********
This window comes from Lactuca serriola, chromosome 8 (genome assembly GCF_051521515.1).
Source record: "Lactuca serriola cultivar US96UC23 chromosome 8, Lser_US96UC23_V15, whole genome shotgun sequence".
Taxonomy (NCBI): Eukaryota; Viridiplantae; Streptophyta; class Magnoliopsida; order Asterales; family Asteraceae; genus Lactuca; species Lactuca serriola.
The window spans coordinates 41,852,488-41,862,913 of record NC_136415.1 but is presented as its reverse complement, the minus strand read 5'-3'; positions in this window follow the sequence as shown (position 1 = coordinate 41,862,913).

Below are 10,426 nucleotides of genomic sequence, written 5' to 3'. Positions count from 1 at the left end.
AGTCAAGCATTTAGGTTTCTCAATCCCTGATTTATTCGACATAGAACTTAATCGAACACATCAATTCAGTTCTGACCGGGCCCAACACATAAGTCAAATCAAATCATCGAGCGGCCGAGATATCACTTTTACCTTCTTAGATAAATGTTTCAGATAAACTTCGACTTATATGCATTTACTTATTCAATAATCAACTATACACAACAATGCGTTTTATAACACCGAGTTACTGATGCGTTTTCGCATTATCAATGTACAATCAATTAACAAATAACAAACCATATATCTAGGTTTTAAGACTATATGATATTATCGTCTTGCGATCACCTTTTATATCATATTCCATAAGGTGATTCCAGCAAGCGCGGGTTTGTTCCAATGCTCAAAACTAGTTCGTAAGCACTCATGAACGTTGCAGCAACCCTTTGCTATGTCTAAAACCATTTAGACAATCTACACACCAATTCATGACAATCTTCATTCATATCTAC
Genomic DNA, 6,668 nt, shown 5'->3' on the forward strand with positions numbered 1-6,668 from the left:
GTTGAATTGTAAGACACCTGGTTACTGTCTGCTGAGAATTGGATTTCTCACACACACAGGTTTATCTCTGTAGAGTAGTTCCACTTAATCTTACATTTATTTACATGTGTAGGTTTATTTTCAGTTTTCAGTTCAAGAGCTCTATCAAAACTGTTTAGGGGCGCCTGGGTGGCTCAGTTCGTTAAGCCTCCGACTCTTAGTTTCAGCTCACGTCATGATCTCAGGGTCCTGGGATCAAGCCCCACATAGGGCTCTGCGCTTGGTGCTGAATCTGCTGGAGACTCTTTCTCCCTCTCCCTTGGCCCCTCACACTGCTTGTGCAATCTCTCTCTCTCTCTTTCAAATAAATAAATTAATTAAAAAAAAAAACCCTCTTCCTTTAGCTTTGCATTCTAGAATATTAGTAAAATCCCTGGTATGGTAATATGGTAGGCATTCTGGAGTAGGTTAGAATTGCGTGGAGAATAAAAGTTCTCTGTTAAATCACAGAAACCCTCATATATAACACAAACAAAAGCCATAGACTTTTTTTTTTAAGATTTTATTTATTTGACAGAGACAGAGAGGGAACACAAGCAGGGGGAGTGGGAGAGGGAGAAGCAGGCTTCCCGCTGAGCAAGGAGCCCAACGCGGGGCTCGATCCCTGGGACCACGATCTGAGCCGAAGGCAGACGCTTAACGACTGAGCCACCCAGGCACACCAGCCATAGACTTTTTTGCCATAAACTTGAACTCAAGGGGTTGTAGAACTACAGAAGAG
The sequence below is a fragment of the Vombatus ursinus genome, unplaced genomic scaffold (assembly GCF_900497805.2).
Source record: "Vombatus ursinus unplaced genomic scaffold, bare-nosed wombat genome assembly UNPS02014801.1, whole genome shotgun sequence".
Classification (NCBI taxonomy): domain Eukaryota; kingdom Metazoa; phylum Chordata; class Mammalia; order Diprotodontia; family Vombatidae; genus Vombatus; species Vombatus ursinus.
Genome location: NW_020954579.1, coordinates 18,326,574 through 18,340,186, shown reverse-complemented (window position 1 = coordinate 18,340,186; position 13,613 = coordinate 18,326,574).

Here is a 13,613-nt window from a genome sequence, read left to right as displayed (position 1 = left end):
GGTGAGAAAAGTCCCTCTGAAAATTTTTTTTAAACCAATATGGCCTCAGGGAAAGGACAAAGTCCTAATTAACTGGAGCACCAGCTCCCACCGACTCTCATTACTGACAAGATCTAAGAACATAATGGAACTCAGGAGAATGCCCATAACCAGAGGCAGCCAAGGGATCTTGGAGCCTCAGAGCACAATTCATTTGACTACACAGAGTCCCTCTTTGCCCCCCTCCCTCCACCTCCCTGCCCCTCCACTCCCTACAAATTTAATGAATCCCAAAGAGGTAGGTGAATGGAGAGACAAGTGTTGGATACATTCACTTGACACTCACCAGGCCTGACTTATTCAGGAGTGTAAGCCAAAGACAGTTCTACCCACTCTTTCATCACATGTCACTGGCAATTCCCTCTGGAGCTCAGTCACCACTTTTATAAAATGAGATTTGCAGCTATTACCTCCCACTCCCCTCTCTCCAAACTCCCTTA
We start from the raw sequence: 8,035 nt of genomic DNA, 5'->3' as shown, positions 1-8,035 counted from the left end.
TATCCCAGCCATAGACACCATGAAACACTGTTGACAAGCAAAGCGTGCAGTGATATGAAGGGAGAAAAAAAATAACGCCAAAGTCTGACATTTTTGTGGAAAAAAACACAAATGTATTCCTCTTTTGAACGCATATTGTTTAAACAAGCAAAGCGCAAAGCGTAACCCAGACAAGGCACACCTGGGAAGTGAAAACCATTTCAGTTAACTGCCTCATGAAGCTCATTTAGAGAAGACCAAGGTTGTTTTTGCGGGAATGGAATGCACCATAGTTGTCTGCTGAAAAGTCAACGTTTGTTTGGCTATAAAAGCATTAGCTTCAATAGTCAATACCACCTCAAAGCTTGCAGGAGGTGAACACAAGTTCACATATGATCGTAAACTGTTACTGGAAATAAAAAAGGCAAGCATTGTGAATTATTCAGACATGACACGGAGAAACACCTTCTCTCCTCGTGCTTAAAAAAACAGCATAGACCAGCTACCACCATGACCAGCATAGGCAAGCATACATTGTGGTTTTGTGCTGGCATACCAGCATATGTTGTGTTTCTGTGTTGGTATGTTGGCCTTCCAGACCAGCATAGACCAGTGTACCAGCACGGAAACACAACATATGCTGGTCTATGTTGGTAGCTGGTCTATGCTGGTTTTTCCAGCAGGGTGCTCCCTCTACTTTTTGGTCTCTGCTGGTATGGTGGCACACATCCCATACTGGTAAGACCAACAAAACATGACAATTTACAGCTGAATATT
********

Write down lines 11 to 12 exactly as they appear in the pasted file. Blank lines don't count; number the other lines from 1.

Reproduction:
Classification (NCBI taxonomy): domain Eukaryota; kingdom Metazoa; phylum Chordata; class Mammalia; order Diprotodontia; family Vombatidae; genus Vombatus; species Vombatus ursinus.
Genome location: NW_020954579.1, coordinates 18,326,574 through 18,340,186, shown reverse-complemented (window position 1 = coordinate 18,340,186; position 13,613 = coordinate 18,326,574).